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President Roh Backs Military Reforms

Posted October. 03, 2005 03:15,   


President Roh has mentioned the possibility of exercising wartime operational control, which currently belongs to the Commander-in-Chief (CinC) of the Combined Forces Command (CFC). The president’s remarks are drawing much attention.

On October 1, the celebrations of the 57th Armed Forces Day were held at Gyeryongdae, a military base. In his address to the ceremony, the president emphasized, “The (recently publicized) proposal for military reforms reflects our enthusiasm for an independent national defense. We aim to transform the ROK Armed Forces into forces able to secure peace on the peninsula on their own, in particular, by exercising wartime operational control.”

“On the peninsula, there exists mistrust and confrontation. To overcome such obstacles and bring about peace and prosperity to the area, it is critical for Korea to be determined and active,” the president said.

In the past, President Roh brought up the subject of reclaiming wartime operational control. But this is the first time the word “exercise” came out of a Korean president’s mouth.

During the Kim Young-sam administration in 1994, Korea took back peacetime operational control, which had been part of the authority of the CinC of the CFC since the signing of the ROK-U.S. Mutual Defense Agreement (1953), and had formerly consisted of operational control over the ROK Armed Forces with wartime control. Wartime operational control is still in the hands of the CinC of the Combined Forces.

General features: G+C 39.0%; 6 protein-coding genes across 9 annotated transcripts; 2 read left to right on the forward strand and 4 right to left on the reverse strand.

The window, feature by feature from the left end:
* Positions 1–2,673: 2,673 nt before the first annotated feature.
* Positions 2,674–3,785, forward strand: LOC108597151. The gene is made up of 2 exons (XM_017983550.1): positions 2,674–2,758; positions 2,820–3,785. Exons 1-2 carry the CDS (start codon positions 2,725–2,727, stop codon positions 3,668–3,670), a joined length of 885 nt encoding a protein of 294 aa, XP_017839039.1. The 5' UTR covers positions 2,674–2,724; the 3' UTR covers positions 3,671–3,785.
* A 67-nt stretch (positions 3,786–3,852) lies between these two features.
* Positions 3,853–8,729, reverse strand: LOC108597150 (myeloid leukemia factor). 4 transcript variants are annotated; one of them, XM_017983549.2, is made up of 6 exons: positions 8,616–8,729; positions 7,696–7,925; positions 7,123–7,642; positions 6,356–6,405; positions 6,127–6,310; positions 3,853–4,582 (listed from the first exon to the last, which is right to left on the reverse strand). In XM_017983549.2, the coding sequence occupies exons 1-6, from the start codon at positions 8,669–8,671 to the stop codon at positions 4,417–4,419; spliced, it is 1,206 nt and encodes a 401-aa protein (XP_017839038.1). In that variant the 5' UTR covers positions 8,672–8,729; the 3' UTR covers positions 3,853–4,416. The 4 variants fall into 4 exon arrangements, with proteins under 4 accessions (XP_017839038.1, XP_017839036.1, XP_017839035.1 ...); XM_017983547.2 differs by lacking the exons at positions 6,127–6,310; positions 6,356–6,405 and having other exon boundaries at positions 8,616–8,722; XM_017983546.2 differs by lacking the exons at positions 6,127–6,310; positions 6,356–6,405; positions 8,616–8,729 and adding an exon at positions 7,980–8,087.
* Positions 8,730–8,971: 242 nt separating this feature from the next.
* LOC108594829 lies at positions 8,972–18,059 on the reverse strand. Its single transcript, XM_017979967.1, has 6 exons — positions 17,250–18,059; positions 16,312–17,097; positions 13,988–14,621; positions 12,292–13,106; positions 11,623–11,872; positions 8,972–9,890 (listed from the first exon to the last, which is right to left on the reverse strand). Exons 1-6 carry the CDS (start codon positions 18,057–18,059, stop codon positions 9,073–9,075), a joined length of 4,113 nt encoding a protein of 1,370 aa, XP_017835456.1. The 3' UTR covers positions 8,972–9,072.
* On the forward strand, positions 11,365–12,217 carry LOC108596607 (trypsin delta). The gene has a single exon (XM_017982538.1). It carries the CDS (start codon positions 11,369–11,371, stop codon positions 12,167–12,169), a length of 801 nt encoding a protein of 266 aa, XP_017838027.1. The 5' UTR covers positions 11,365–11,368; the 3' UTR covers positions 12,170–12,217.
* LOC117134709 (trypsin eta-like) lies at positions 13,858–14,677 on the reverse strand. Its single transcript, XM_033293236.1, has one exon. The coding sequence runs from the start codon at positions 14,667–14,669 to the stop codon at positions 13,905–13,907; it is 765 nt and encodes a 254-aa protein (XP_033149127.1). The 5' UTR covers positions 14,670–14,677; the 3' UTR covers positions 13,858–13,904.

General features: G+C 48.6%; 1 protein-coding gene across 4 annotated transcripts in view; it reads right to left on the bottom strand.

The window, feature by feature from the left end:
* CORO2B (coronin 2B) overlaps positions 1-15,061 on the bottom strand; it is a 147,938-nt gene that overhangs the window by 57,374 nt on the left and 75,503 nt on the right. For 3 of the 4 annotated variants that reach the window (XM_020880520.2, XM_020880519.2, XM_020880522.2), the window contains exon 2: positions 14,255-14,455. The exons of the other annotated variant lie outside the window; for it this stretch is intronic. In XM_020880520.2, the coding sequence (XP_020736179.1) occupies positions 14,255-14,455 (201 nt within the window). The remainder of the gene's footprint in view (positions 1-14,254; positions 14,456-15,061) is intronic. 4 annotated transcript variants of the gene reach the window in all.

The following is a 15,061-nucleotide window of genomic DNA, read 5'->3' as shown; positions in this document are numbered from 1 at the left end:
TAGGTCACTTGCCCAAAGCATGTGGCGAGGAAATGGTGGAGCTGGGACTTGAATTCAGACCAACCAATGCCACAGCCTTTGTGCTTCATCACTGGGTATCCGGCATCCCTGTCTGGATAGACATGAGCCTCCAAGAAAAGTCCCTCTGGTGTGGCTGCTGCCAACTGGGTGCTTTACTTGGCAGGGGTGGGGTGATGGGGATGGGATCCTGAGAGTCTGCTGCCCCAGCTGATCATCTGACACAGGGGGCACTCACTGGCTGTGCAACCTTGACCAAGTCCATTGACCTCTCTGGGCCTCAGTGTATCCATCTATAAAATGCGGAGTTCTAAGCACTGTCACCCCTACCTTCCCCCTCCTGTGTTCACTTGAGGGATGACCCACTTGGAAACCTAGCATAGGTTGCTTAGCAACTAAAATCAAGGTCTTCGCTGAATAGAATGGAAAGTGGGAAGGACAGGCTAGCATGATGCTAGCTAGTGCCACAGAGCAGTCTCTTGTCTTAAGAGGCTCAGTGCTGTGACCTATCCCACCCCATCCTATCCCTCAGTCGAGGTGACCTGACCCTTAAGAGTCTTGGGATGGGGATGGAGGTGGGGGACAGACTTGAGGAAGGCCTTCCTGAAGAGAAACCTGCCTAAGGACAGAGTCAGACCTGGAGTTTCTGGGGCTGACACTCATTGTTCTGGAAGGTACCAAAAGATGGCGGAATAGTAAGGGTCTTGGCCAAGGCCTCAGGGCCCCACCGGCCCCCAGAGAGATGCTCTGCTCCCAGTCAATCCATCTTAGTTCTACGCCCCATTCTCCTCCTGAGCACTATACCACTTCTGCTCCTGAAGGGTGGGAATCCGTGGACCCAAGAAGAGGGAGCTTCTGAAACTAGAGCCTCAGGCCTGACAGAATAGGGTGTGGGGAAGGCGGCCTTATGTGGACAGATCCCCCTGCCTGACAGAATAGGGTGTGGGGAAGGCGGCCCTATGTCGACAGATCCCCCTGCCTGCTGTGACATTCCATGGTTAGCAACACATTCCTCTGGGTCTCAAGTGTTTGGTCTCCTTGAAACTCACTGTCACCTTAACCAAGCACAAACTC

The United States Armed Forces Commander in Korea (a general of the United States) assumes the offices of both CinC of the CFC and CinC of the U.N. Forces in Korea.

One prevailing view in the Korean forces is that the president has mentioned the exercise of wartime operational control because he has been considering military reforms that focus on the idea of enhancing the capability to independently carry out operations at the order of the Joint Chiefs of Staff of the Korean Armed Forces. In short, the authorities regard wartime operational control a “central piece” of an independent defense since proposed reform measures are centered on the notion of independence.

“Recovering wartime operational control is a key to an independent defense. President Roh has repeatedly emphasized it as part of his agenda for the future,” said Kim Man-su, a Chung Wa Dae spokesman in a briefing.

The USFK’s 10 major duties, including the patrol around the Joint Security Area (JSA) at Panmunjeom, will be transferred to Korean forces by the end of next year. Under the circumstances, some suggest that it is time to start the negotiating process over regaining wartime operational control.

Nonetheless, some others think that Korea’s high-tech war capabilities are not sufficient enough to properly exercise wartime operational control. They point out that bringing up the subject of “exercising the wartime operational control” at the present might send an unnecessarily wrong signal to the U.S., jeopardizing the U.S.-Korea alliance.

“The matter of regaining wartime operational control must be pushed forward carefully with a proper amount of attention being paid to the security conditions. There is no full-fledged discussion over the issue yet,” said a Ministry of National Defense official.

“The U.S.-Korea alliance has given much help to exploring ways of solving the North Korean nuclear problem and to setting the basis for peace and prosperity in Northeast Asia. The alliance will continue to prosper as a comprehensive, dynamic, and reciprocal union,” added President Roh in his Armed Forces Day speech.

Yeon-Wook Jung Sang-Ho Yun jyw11@donga.com ysh1005@donga.com